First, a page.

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According to the book Electrical Engineering 101, the open-loop gain of an op-amp can be very high, say 5000. When the difference of the 2 inputs is 1V, the calculated output can be as high as 5000V.

But if the op-amp is actually connected in to a circuit, the real output voltage is much lower than the calculated value. Say, it can be as low as 5V.

  • How is this open-loop gain measured? Do we use some kind of special voltage meter to measure the voltage across the output and the ground? But if so, it is not open-loop at all. It's kind of a dilemma. Or do I derail from the correct path of Electrical Engineering thinking?

  • What's the point of the open-loop gain if the actual output voltage can never be that high?

(I just want to expose my mental difficulties so that precise answer is possible. Hope I made myself clear. Thanks.)

some notes

(I am not quite familiar with some jargon in EE field. So I will collect them below as necessary.)

  1. I guess rail are the lines in the yellow rectangle since I see someone talking about rail-to-rail output. enter image description here
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    \$\begingroup\$ High open loop gain (100,000 or 100dB is not unusual) is not there for a voltage that could not be achieved open loop, but rather to make the closed loop gain and stability behave predictably. See: electronics.stackexchange.com/questions/43217/… \$\endgroup\$ – Peter Smith Jun 19 '16 at 13:28
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    \$\begingroup\$ Keep reducing the input signal level until the output gets smaller than the square wave shown and resembles the input waveform. Now measure Vo/Vi. \$\endgroup\$ – Brian Drummond Jun 19 '16 at 14:55
  • \$\begingroup\$ Measuring operational amplifier parameters: analog.com/library/analogDialogue/archives/45-04/… \$\endgroup\$ – Peter Smith Jun 19 '16 at 15:25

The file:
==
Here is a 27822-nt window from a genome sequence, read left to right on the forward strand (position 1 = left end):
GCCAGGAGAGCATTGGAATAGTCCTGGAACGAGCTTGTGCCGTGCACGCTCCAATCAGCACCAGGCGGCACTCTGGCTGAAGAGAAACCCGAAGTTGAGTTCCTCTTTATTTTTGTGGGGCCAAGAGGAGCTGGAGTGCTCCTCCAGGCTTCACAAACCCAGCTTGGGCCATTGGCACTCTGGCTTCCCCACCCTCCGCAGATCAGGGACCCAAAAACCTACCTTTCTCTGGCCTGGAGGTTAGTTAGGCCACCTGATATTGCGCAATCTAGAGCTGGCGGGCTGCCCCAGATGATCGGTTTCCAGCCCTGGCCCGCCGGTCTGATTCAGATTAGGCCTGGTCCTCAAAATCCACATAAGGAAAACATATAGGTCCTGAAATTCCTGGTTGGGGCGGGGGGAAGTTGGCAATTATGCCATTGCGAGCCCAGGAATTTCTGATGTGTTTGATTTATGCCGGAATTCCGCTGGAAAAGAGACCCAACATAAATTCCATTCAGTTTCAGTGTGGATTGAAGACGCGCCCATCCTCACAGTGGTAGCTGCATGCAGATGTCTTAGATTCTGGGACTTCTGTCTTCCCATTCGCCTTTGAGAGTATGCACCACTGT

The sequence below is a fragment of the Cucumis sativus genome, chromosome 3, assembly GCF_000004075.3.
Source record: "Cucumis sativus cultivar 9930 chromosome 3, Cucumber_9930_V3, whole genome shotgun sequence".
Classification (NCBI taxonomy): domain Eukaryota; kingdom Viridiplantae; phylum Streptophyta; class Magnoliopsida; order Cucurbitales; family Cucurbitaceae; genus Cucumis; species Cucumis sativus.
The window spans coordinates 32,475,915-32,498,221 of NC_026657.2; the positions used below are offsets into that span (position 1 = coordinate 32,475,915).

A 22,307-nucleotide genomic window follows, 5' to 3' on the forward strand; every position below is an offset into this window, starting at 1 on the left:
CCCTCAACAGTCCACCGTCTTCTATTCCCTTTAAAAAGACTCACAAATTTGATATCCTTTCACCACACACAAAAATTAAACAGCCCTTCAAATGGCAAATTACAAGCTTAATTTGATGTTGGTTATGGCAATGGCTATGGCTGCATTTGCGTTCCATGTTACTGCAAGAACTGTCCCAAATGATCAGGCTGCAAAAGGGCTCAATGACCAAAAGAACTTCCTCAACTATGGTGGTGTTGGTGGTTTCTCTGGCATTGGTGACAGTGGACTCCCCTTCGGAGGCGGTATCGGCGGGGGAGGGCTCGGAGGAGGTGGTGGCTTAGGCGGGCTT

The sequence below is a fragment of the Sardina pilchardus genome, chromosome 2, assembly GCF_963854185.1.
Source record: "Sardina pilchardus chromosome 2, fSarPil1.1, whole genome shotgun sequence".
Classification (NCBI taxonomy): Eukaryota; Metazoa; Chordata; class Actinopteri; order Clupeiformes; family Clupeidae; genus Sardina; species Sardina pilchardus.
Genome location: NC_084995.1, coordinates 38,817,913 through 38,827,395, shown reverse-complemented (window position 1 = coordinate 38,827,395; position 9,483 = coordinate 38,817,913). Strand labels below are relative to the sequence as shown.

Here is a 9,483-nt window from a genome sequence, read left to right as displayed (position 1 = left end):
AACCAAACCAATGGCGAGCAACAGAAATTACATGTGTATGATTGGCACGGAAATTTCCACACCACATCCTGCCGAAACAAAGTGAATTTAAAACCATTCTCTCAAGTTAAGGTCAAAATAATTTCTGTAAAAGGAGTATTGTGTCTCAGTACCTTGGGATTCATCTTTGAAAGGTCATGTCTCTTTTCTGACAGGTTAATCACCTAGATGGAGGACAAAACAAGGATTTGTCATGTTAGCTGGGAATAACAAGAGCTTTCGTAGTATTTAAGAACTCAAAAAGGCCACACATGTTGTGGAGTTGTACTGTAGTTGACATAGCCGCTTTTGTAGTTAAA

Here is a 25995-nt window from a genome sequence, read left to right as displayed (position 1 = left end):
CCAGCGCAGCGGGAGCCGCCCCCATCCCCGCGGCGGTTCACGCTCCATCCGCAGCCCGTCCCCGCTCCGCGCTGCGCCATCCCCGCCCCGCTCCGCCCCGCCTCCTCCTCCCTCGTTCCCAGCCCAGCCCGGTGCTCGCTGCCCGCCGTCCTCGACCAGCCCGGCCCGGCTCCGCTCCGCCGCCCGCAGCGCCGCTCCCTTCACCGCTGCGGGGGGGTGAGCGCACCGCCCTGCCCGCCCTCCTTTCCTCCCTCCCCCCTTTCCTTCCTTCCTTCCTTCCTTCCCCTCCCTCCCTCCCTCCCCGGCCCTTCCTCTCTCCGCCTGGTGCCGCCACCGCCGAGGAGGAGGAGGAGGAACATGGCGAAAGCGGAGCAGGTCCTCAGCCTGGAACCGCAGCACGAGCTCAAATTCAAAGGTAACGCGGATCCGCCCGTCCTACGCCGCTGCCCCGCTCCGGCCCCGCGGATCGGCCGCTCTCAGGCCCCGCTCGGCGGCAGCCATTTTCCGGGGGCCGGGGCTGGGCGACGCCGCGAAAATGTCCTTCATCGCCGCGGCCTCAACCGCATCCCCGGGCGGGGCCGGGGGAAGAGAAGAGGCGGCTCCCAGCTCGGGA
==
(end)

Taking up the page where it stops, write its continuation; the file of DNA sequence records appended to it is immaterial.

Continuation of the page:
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•How is this open-loop gain measured? Do we use some kind of special voltage meter to measure the voltage across the output and the ground? But if so, it is not open-loop at all. It's kind of a dilemma. Or do I derail from the correct path of Electrical Engineering thinking?

Measurement of open-loop gain is (in principle) straightforward. You apply a very small input voltage and measure the output Generally, this is best done using a low-frequency AC signal, to allow distinguishing gain from offset. And while it's straightforward, that's not the same as easy. Shielding against noise pickup, particularly 50/60 Hz power line radiation, can be a challenge.

•What's the point of the open-loop gain if the actual output voltage can never be that high?

The answer is simply that the feedback network acts to keep the voltage difference AT THE OP AMP INPUT very small, typically in the microvolt to millivolt range. If you look at a simple inverting op amp circuit, for instance,

schematic

simulate this circuit – Schematic created using CircuitLab

if the op amp has an open loop gain of 1 million, since the output is -10 volts, the voltage difference at the input will be about 10 uV. In fact, it is the very small input voltage which allows an approximate gain formula $$G = -\frac{R2}{R1}$$ to be usefully correct, since the - input can be considered to be held at ground. Assuming a high input impedance gives identical currents in the resistors, and Ohm's Law then provides the voltages across the resistors.

But the heart of the matter is that a properly-working op amp will not, in fact, see more than a few millivolts across its inputs, or less if the open loop gain is very large. In your example of 1 volt into an op amp, the output will be stuck somewhere near one of the power supply voltages, and the term for this is "saturated output". This is actually quite useful when making comparators, but not so much for linear amplifiers.

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In electronics engineering we often simplify our reasoning for "small signal" analysis where we consider that our circuit has lineair behaviour which means that we can sum signal intensities and therefore also multiply them with fixed values. The behaviour for a signal of 1V is then similar as the behavior for a signal of 1mV - we just need to divide by 5000.